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Educational Neuroscience

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Paige Bendson

on 10 October 2012

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Transcript of Educational Neuroscience

Memory Retention
in School Exercise Emotion From Short term to
Long term Memory Educational
Neuroscience Medina Link http://www.brainrules.net/exercise?scene= Exercise helps
create blood
vessels that
helps oxygenate
the brain and
increase blood flow. Naperville Central High
School started
experimenting with
exercise boosting
school performance. In the Trends in
International Math
and Science Study
(TIMSS), Naperville
placed first in the
world in science
and 6th in Math. The Naperville Exercise
program was repeated
in two other schools
with similar results. It lowered fights
and brought a
cohesiveness to
the student body. Exercise releases BDNF
or Brain Derived
Nerotrophic Factor.
This helps to
stimulate brain growth. Exercise releases
Dopamine, Serotonin, and Norepinephrine.
They are natural
antidepressant. Goleman says there
are many different
then the ones
learned in school. Emotional
(EQ)just as or
more important
then IQ. Zull talks about loosing
the joy in Learning.
That finding the
answers should be FUN. Back cortex is
the past, front
cortex is the
future. Sensory event Thalamus Cortex Amygdala Action Amygdala Action The upper pathway brings
emotion into an experience. The lower pathway is the
fight or flight response When we do succeed at
something dopamine is
released that is the
"reward chemical"
in the brain As Teachers if we
make learning fun
and help students find
joy in the experience
it will help them
remember. Often people with Average
IQ and Average to
High EQ will be hired
before someone with
High IQ and Low EQ People with low EQ
are hard to work
with like Sheldon
from Big Bang Theory. In Zull's 2002 book he
talks about how to help
students to in class
using emotions, and
why they are important Amygdala signals fear in
the brain. This can mark
memories and cause a
subject that had caused
stress in the past to
be harder to learn. The Hippocampus helps
to turn short term
memories to long
term ones. FUN FACT: the hippocampus
comes from the Greek
name for sea horse. Cortisol, the stress
hormone can
damage or even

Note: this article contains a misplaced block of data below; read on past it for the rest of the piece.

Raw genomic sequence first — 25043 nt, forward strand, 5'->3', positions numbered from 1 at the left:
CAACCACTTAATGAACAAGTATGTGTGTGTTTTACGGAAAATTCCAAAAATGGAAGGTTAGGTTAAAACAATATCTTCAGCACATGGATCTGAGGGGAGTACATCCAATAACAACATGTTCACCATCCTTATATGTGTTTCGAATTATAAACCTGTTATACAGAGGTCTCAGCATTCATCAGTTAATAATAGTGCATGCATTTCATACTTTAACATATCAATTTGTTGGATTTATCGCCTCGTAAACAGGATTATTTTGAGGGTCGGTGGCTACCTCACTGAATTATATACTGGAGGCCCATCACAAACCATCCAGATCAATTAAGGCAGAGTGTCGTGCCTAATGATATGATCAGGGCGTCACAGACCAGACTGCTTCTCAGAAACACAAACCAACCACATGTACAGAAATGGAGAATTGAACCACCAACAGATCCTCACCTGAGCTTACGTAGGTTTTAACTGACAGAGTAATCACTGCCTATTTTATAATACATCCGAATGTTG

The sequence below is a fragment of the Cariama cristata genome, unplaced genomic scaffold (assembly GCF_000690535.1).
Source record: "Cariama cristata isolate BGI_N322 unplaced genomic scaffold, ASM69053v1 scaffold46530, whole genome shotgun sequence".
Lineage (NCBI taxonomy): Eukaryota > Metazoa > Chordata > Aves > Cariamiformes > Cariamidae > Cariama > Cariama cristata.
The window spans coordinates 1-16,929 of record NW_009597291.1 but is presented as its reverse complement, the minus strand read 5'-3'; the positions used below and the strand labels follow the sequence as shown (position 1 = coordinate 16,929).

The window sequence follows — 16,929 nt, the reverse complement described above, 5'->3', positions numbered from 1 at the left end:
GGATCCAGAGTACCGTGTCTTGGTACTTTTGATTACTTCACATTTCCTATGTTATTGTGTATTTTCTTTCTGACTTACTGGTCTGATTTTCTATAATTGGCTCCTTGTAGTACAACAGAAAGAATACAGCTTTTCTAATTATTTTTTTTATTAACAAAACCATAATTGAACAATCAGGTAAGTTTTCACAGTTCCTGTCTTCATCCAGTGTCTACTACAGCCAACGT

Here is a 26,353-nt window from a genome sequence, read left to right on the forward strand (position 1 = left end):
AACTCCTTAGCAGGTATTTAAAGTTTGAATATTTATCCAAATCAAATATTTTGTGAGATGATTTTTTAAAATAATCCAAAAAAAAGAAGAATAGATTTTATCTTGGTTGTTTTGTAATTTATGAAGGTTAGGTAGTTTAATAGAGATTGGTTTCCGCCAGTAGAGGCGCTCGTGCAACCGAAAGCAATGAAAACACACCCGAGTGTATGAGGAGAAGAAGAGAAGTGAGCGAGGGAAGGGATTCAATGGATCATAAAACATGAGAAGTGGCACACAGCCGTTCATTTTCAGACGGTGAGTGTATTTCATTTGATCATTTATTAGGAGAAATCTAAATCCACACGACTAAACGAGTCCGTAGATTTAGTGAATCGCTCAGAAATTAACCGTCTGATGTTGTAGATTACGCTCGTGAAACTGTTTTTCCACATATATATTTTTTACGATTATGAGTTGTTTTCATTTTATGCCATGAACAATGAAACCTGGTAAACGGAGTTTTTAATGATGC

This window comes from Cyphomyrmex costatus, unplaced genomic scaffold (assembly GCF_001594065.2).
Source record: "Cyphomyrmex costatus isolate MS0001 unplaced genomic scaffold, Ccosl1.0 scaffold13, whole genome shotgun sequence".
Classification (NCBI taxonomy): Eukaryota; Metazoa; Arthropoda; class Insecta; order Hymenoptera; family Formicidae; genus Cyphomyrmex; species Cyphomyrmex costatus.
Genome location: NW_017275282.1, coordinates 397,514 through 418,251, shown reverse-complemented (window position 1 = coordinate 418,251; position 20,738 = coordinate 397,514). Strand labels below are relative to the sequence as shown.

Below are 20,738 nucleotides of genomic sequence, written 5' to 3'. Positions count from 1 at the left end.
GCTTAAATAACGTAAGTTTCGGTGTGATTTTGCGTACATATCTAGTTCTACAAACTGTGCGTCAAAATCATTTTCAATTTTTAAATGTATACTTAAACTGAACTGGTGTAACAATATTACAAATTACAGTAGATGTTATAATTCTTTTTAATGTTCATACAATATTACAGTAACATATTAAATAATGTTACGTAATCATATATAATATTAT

kill hippocampus cells Zull also tells us that
stories are great
to help students
remember things. Also, be authentic
and "real" with
your students. A Calvin and Hobbes strip

Calvin's mom: I saw your teacher Miss Wormwood, in the supermarket today. She said to say Hi.

Calvin: You saw miss Wormwood?? She shops at the supermarket?

Calvin's mom: Well certainly. What did you think?

Calvin: I donno... I kinda figured teachers slept in coffins all summer Motivation to learn
comes from learning
itself. Not from
extrinsic rewards. Sousa tells us that Emotions
are critical to learning.
He gives us three important
hints in helping us to
bring this into our learning. 1. As teachers we need
to foster an emotional
connection between
our students and
our subject. Lead students to
find the answers
on their own. 3. Have and
atmosphere that
it's alright not
to be right. Attention! 10 Minutes before
we loose attention. Attention is caused by
3 separate but integrated
parts of the brain. 1. Alerting or Arousal Network
2. Orienting Network
3. Executing Network Emotions get our attention. ECS or Emotinal
Competent Stimuli,
can put a dopamine post-it
note to certain memories.
This is crucial to
making memories. Can be used in the classroom to place emotional hooks every 10 minutes to keep students attention. Short Term Memory Students forget 90%
of what they learned
30 days afterward. Repetition goes a long
way to help with
this problem. Short term memory Temporal Lobe Long Term Memory The process for this
is Encoding, Storing,
Retrieving, Forgetting. The three trick
for encoding. 1. The more elaborate the better
2. The initial pathway becomes the permanent one.
3. Mimic initial stimuli to help with retrieval.
Long Term Memory Short term memory Consolidation Retrieval Long Term Memory Repetition Reconsolidation How to Make and keep long term memory The pathway to make long
term memory from
sensory input. ECS Temporal Lobe Frontal Cortex Micheal Posner's table for how long it takes to do certain things in the brain. Milliseconds = Attention
Seconds to Minutes = Practice
Minutes to Days = Learning
Weeks to Months = Rule Learning
Months to Years = Development Willis tells us that
rewards have to be
intrinsic not extrinsic.
Reiterating that
learning is
motivated by wanting
to learn. Teachers need to
actively engage in
activating the Reticular
Activating System or
RAS for learning
to take place. Goleman, Daniel. Emotional Intellegence. New York: Bantam Dell, 1995
Medina, John. Brain Rules. Washington: Pear Press, 2008.
Ratey, John. The Revolutionary New Science of Exercise and the Brain. New York: Little, Brown and Company, 2008.
Sousa, David. Ed. Mind, Brain, & Education. Indiana: Solution Tree Press, 2010
Zull, James. From Brain to Mind. Virginia: Stylus Publishing, 2011
Zull, James. The Art of Changing the Brain. Virginia: Stylus Publishing, 2002
Full transcript